- The Cards win the first pennant by a St. Louis National League or American League team.
- The Yankees leap from seventh place to their fourth American League flag of the decade.
- Down three games to two, the Cards win the two final games in New York and take the 1926 World Series.
- Pete Alexander's stellar relief work stifles the Yankees in the final game of the Series.
- Cards shortstop Tommy Thevenow is the 1926 World Series' leading hitter with a .417 BA, a homer, and four RBI.
- Babe Ruth hits a series single-game record three homers in game four and a record four homers overall.
- Cards catcher Bob O'Farrell wins the National League MVP Award.
- George Burns of Cleveland takes the American League MVP prize.
- Burns sets a new major league record with 64 doubles and hits .358.
- Babe Ruth tops the American League in homers with 47, 28 more than anyone else.
- Ruth leads in runs (139), total bases (365), SA (.737), OBP (.516), RBI (146), walks (144), and runs produced (238).
- Cleveland's George Uhle leads the majors with 27 wins.
- Uhle tops the American League in innings (318) and CGs (32).
- Philly's Lefty Grove wins his first American League ERA crown (2.51) and again tops the loop in Ks (194).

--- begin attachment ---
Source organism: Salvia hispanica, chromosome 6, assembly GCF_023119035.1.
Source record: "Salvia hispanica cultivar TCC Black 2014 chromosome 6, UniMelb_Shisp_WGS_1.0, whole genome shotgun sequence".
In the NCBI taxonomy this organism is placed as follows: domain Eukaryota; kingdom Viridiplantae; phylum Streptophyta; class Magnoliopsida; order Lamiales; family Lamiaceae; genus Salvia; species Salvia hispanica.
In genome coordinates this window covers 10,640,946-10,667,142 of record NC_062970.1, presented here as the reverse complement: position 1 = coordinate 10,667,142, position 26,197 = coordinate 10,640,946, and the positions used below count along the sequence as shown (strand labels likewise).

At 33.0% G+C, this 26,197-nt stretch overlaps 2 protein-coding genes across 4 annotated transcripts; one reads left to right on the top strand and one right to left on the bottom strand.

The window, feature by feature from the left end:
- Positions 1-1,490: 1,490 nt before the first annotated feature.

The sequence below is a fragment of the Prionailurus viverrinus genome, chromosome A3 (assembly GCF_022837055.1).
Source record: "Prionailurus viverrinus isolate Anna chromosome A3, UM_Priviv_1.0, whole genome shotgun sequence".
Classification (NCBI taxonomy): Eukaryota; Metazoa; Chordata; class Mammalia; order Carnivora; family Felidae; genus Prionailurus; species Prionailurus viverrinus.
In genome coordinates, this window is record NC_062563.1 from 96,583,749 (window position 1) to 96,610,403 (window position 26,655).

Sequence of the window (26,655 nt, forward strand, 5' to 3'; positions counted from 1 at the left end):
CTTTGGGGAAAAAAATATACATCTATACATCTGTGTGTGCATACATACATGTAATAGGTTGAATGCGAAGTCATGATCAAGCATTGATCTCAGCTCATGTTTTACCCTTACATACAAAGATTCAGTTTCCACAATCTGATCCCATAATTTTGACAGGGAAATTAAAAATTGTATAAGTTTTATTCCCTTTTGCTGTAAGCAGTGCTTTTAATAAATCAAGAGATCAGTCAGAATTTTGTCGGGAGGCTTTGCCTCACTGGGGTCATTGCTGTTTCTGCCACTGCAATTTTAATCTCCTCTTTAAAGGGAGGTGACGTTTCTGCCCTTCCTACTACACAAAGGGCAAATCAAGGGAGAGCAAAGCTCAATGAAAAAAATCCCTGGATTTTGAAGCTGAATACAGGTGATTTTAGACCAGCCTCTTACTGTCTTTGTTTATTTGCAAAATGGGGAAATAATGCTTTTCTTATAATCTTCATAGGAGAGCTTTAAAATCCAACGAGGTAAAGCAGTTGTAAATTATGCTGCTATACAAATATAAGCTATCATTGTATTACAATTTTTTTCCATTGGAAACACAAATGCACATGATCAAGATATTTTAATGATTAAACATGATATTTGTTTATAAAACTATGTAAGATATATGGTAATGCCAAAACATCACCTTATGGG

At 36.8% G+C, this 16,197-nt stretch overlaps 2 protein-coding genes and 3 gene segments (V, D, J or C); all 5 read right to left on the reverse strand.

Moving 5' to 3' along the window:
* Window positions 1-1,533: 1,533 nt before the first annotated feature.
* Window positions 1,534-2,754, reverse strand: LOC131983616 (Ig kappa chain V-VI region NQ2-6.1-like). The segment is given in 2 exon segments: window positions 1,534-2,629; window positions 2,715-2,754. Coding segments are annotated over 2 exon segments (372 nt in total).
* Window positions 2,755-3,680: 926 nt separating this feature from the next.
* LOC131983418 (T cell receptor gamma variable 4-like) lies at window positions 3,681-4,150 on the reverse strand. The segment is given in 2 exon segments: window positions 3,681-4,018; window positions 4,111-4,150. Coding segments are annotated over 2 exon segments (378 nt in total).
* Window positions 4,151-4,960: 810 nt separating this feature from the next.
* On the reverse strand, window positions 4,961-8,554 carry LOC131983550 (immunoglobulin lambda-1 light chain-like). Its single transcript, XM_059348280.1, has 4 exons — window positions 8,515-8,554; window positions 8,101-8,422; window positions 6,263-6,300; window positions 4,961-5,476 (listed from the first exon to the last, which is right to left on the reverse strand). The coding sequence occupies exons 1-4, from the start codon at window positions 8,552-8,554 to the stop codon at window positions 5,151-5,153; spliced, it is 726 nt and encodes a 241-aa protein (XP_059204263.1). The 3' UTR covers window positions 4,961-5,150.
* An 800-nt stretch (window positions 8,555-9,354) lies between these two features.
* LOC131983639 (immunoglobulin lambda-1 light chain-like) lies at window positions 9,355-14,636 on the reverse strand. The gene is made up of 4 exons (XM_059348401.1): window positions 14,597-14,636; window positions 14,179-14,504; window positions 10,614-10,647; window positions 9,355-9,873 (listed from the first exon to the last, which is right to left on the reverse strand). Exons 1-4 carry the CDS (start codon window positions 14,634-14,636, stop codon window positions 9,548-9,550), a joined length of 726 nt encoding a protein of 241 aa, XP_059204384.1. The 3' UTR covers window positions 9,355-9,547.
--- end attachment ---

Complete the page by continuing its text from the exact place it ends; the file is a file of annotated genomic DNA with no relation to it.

- Firpo Marberry has 22 saves for Washington, a new major league record.
- Hack Wilson of the Cubs wins his first National League home run crown (21).
- St. Louis' Jim Bottomley tops the National League in RBI (120), doubles (40), and total bases (305).
- In his first full season as the Cards' player/manager, Rogers Hornsby slumps to .317.
- On December 20, the Cards deal Hornsby to the Giants for Frankie Frisch and Jimmy Ring.
- The Red Sox finish last in the American League and lose a club record 107 games.
- On September 26, the Browns and Yankees play the shortest game in American League history -- 55 minutes.
- On September 26, Browns and Yankees play the shortest doubleheader in Major League Baseball history -- two hours and seven minutes.
- Giant Mel Ott, age 17, becomes the youngest National League player to get a pinch hit.
- Hack Wilson's 69 walks, which top the National League, are the fewest ever to lead a league.
Take a look at even more 1926 baseball season highlights in our final section.
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More 1926 Baseball Season Highlights